Helping a baby to feed and a child who is non-verbal to sign are among Charlotte Thompson’s achievements – and she is still only in her second year at De Montfort University Leicester (DMU).
The Speech and Language Therapy (SALT) student has had an array of interesting placements and experiences, where the “little things” she has done have had “pretty amazing” results.
Picture by Helena Dolby
Charlotte said: “I’ve definitely chosen the right course.
“Being a Speech and Language Therapist is so broad and varied and there are so many people you can work with.”
In Charlotte’s case, these include a four-day-old baby and adults with dementia.
The 22-year-old said: “We do a lot of placements, where you get to apply what you’ve learnt in the classroom to real life.
“In my first year we went to a care home and had to design and carry out activities to give people with dementia more communication opportunities.
“The Dementia Friend training we did as part of the course was very relevant to this.
“At a nursery I designed a story session to support children with delayed language development.
“One little boy was non-verbal and myself and the nursery staff were introducing him to a few Makaton signs to give him the ability to say yes or no. It opened up so many more opportunities for him to communicate his feelings.”
Another highlight is shadowing a cleft palate nurse on a visit to a four-day-old boy, an opportunity Charlotte organised herself.
She said: “The nurse checked how he was feeding, as babies with cleft palates may need specially designed teats so they can drink milk.
“Although mum couldn’t breastfeed, the nurse made sure baby could get a good feeding position. This is really important to make it a positive experience for them both.”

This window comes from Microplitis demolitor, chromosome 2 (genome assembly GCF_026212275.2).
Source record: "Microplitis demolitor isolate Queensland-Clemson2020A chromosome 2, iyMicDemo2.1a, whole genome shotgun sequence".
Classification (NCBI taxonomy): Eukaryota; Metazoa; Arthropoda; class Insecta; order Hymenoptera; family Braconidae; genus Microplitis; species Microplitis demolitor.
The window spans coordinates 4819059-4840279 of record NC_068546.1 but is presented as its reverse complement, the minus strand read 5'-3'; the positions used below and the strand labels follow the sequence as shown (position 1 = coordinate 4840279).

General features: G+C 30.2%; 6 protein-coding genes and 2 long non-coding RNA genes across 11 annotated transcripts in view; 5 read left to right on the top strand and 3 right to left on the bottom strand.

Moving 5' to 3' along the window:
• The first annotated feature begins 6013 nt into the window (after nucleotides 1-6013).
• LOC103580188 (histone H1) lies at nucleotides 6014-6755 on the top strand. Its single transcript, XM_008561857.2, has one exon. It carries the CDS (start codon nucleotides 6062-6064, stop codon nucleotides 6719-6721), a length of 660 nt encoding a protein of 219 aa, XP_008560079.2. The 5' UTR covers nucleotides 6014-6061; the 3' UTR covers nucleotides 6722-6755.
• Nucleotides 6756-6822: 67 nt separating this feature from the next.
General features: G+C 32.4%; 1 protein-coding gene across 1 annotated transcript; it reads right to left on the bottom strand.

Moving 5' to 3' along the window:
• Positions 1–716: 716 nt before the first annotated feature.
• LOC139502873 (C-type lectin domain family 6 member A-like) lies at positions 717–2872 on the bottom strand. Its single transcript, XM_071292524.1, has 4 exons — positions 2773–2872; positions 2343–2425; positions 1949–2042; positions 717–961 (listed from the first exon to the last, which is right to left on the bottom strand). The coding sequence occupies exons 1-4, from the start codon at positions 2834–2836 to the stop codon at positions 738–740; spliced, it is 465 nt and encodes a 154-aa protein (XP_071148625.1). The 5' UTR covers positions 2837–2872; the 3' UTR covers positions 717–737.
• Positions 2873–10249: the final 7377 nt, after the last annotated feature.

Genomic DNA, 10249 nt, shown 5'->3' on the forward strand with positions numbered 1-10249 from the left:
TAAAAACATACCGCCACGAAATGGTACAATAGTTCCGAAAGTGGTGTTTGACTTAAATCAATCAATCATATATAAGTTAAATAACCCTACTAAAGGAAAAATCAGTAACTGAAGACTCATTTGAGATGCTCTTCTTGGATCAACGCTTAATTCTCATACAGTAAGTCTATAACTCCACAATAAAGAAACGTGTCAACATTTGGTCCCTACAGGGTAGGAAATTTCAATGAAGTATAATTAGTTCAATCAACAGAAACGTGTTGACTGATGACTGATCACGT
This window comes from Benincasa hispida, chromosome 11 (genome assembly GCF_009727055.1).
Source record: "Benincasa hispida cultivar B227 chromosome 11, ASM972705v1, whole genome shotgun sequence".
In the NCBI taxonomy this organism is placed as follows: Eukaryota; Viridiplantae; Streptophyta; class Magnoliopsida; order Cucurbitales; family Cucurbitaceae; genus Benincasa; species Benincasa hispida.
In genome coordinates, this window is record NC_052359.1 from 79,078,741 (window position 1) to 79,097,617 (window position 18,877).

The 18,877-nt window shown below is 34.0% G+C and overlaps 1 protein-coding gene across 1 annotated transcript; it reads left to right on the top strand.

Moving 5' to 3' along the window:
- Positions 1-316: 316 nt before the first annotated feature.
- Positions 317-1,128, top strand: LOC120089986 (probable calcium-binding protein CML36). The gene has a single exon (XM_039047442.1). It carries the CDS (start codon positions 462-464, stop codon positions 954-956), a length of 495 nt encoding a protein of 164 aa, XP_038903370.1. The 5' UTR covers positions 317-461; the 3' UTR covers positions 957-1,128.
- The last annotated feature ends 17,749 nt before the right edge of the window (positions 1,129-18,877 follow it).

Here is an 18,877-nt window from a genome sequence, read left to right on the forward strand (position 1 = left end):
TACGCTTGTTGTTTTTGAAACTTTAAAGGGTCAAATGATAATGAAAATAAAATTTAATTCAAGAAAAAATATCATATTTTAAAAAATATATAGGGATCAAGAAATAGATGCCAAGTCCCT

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Derbyshire-born Charlotte has always wanted to help people, deciding on SALT after researching suitable careers.
“I saw some videos of therapists working with young children, who because of the therapist’s intervention said their first words, which was amazing. It felt right for me,” said Charlotte, who volunteers with Bear Hugs, a Sheffield-based social enterprise, when she gets the chance.
She chose DMU because of the campus feel and the “enthusiasm and commitment” of the staff she spoke to at an Open Day.
Deferring her place because of health reasons, Charlotte kept in education mode with a part-time teaching assistant course.
Since joining DMU Charlotte has benefited from “supportive tutors” and dedicated SALT facilities such as the speech lab, and child and adult assessment libraries.
She is now looking forward to her second-year activities, which include helping narrow the gap between nursery children with delayed language development and their peers.
“I am so excited that I get to do the I CAN charity Talk Boost training next year and run an intervention group,” she said.
“And I can’t wait to have a placement in DMU’s Speech and Language Therapy Centre. It provides opportunities for students, as well as therapy/intervention for clients, which is so exciting.”
Posted on Friday 8th December 2017